At 50, CUHCC meets more needs than ever

By Susan Maas

The south Minneapolis clinic provides comprehensive team-based care for a richly diverse, primarily low-income patient population

What does sensitive, patient-focused, culturally competent health care look like? Roli Dwivedi, M.D., medical director of the Community University Health Care Center (CUHCC), tells a story: “The other day, a medical student and I were seeing a Somali patient. She came in for pelvic pain and headache,” Dwivedi says. Conferring with Dwivedi outside the exam room, the student suggested certain tests to explain her symptoms.

But Dwivedi had sensed anxiety in the patient. “I went back into the room, and I started asking more questions. My sense was, she is trying to conceive and she is not able to. So I asked, ‘Are you trying to conceive?’ And she said, ‘Yes. I think it may be my mind that is causing these symptoms, because I am unable to get pregnant.’

“In Somali culture, being able to conceive is very important,” Dwivedi explains. And for Dwivedi, really seeing the patient had revealed clues that didn’t emerge initially. It’s the kind interaction that can transcend language — and many languages are spoken at CUHCC.

The south Minneapolis clinic, celebrating its 50th birthday this year, serves a richly diverse, primarily low-income patient population. Its multidisciplinary team includes staff interpreters who speak Hmong, Lao, Somali, Spanish, and Vietnamese. The staff is diverse, too, and largely bilingual.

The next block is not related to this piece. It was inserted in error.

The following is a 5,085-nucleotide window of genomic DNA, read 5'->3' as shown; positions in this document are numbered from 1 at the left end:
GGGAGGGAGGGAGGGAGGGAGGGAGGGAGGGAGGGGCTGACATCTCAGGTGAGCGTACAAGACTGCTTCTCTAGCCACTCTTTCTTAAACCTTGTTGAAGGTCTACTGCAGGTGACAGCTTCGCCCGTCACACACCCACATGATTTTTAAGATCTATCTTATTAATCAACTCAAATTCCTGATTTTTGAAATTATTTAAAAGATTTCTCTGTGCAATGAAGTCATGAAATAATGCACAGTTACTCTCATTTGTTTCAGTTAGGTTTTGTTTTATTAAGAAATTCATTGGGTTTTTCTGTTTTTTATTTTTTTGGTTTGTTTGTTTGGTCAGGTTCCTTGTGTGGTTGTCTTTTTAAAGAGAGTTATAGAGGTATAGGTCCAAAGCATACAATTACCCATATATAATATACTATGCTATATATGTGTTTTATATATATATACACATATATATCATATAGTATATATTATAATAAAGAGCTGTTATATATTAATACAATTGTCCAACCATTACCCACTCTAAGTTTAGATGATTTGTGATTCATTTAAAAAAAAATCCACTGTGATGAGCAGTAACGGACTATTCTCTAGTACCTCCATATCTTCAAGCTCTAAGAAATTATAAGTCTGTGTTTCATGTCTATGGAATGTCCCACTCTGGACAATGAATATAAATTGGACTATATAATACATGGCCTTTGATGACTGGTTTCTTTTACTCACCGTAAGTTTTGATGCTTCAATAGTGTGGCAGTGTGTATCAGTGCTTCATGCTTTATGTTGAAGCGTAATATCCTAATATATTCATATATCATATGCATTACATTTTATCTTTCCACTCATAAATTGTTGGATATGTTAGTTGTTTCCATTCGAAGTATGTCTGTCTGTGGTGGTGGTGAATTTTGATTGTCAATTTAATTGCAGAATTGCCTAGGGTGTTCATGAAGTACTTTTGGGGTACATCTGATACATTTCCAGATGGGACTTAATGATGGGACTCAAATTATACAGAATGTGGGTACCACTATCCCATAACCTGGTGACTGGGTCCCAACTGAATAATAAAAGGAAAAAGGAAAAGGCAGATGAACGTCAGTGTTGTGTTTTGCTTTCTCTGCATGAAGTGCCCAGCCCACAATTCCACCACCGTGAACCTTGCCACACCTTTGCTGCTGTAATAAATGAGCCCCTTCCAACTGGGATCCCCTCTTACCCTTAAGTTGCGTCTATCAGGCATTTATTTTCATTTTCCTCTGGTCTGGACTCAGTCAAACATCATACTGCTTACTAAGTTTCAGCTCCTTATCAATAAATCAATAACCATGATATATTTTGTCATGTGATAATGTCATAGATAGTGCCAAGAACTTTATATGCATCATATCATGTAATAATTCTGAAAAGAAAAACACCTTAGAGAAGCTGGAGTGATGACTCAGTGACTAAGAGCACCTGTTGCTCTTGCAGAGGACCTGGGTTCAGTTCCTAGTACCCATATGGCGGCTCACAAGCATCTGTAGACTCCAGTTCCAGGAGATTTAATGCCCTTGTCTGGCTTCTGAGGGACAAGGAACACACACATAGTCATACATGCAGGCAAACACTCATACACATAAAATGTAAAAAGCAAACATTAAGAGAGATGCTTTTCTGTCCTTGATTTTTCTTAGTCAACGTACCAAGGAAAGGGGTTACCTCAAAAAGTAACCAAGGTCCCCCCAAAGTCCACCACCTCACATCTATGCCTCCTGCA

Serving a global community

CUHCC has evolved a lot since its 1966 inception, when it began as a pilot project aimed at providing pediatric medical and dental care to the then-predominantly American Indian community in the Phillips neighborhood.

Today, CUHCC provides comprehensive team-based care — not just medical and dental, but also mental health services, pharmacy, victim advocacy, legal services, education, and now, care coordination — to nearly 11,000 patients from numerous countries, cultures, and faith traditions.  

“Our patients have complex medical and psychosocial needs,” says Dwivedi. “We are committed to being present in their lives, even when they leave the clinic.” 

When she joined CUHCC in 2009, there were no care coordinators on staff. Their addition has been hugely important, Dwivedi says. “The psychosocial care coordinator, for example, can go and assess the patient’s living situation. That helps a lot in figuring things out.” Patients feel more secure, she adds, knowing that they can reach out to an entire team.

CUHCC is one of the largest primary care teaching sites in Minnesota, providing work and educational opportunities for nearly 300 students and residents from medicine, dentistry, pharmacy, nursing, social work, and public health each year. 

Fourth-year medical student and aspiring psychiatrist Kelly Setterholm describes her recent monthlong CUHCC rotation as transformative. 

“I learned a lot of the usual primary care stuff, like how to help patients manage chronic disease. But at CUHCC, you also learn so much more,” she says. “What are the intricacies of providing good patient care to a Somali patient versus a Hmong patient? Culturally appropriate care, trauma care —these are hard to grasp in the classroom. At CUHCC, it’s alive, it’s happening right in front of you.”